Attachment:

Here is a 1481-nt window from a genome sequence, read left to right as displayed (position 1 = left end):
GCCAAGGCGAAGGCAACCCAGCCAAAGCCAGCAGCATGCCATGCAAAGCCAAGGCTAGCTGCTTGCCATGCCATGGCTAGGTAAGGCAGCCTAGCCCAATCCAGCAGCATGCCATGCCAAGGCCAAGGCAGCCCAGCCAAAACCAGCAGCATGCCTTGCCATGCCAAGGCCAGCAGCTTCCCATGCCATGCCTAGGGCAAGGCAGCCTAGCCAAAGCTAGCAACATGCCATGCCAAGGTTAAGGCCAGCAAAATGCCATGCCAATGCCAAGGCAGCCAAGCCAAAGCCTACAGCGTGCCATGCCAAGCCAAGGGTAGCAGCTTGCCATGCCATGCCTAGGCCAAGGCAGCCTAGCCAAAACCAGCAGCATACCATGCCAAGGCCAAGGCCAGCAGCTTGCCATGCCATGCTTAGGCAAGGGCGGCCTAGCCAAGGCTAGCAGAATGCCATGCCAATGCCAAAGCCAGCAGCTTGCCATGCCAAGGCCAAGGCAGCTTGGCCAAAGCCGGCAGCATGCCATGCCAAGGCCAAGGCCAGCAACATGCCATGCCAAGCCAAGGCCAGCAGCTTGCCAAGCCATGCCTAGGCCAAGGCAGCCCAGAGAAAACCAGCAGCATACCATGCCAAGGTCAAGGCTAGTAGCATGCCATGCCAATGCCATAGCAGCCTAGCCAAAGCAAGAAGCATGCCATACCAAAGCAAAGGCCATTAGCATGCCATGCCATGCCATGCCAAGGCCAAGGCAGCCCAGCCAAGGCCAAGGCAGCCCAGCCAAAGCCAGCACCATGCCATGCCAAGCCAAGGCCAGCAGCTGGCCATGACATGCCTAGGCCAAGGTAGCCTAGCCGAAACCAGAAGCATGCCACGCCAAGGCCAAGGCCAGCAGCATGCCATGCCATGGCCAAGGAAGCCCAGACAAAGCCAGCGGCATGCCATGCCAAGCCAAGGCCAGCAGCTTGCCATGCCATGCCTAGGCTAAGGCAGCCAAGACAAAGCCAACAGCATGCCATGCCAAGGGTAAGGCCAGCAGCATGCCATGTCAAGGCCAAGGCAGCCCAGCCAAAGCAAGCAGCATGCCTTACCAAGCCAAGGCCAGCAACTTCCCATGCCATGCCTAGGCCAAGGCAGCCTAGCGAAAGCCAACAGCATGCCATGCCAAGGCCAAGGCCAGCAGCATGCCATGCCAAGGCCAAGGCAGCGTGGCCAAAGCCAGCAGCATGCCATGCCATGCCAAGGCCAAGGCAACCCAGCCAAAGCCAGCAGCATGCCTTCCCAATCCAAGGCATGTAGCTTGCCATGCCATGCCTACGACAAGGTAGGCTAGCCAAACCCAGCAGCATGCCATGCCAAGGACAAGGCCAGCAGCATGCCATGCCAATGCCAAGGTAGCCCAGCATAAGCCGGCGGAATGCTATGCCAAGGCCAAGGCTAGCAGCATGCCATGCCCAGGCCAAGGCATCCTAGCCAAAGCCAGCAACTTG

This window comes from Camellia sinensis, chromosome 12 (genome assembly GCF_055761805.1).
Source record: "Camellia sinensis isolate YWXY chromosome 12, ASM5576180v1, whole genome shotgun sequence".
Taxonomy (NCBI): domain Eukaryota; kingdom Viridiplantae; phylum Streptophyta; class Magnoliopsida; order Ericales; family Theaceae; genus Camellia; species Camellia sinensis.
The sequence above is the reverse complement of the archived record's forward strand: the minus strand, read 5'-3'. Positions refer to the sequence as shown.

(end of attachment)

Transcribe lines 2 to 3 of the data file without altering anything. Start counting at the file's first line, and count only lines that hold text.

GCCAAGGCGAAGGCAACCCAGCCAAAGCCAGCAGCATGCCATGCAAAGCCAAGGCTAGCTGCTTGCCATGCCATGGCTAGGTAAGGCAGCCTAGCCCAATCCAGCAGCATGCCATGCCAAGGCCAAGGCAGCCCAGCCAAAACCAGCAGCATGCCTTGCCATGCCAAGGCCAGCAGCTTCCCATGCCATGCCTAGGGCAAGGCAGCCTAGCCAAAGCTAGCAACATGCCATGCCAAGGTTAAGGCCAGCAAAATGCCATGCCAATGCCAAGGCAGCCAAGCCAAAGCCTACAGCGTGCCATGCCAAGCCAAGGGTAGCAGCTTGCCATGCCATGCCTAGGCCAAGGCAGCCTAGCCAAAACCAGCAGCATACCATGCCAAGGCCAAGGCCAGCAGCTTGCCATGCCATGCTTAGGCAAGGGCGGCCTAGCCAAGGCTAGCAGAATGCCATGCCAATGCCAAAGCCAGCAGCTTGCCATGCCAAGGCCAAGGCAGCTTGGCCAAAGCCGGCAGCATGCCATGCCAAGGCCAAGGCCAGCAACATGCCATGCCAAGCCAAGGCCAGCAGCTTGCCAAGCCATGCCTAGGCCAAGGCAGCCCAGAGAAAACCAGCAGCATACCATGCCAAGGTCAAGGCTAGTAGCATGCCATGCCAATGCCATAGCAGCCTAGCCAAAGCAAGAAGCATGCCATACCAAAGCAAAGGCCATTAGCATGCCATGCCATGCCATGCCAAGGCCAAGGCAGCCCAGCCAAGGCCAAGGCAGCCCAGCCAAAGCCAGCACCATGCCATGCCAAGCCAAGGCCAGCAGCTGGCCATGACATGCCTAGGCCAAGGTAGCCTAGCCGAAACCAGAAGCATGCCACGCCAAGGCCAAGGCCAGCAGCATGCCATGCCATGGCCAAGGAAGCCCAGACAAAGCCAGCGGCATGCCATGCCAAGCCAAGGCCAGCAGCTTGCCATGCCATGCCTAGGCTAAGGCAGCCAAGACAAAGCCAACAGCATGCCATGCCAAGGGTAAGGCCAGCAGCATGCCATGTCAAGGCCAAGGCAGCCCAGCCAAAGCAAGCAGCATGCCTTACCAAGCCAAGGCCAGCAACTTCCCATGCCATGCCTAGGCCAAGGCAGCCTAGCGAAAGCCAACAGCATGCCATGCCAAGGCCAAGGCCAGCAGCATGCCATGCCAAGGCCAAGGCAGCGTGGCCAAAGCCAGCAGCATGCCATGCCATGCCAAGGCCAAGGCAACCCAGCCAAAGCCAGCAGCATGCCTTCCCAATCCAAGGCATGTAGCTTGCCATGCCATGCCTACGACAAGGTAGGCTAGCCAAACCCAGCAGCATGCCATGCCAAGGACAAGGCCAGCAGCATGCCATGCCAATGCCAAGGTAGCCCAGCATAAGCCGGCGGAATGCTATGCCAAGGCCAAGGCTAGCAGCATGCCATGCCCAGGCCAAGGCATCCTAGCCAAAGCCAGCAACTTG

This window comes from Camellia sinensis, chromosome 12 (genome assembly GCF_055761805.1).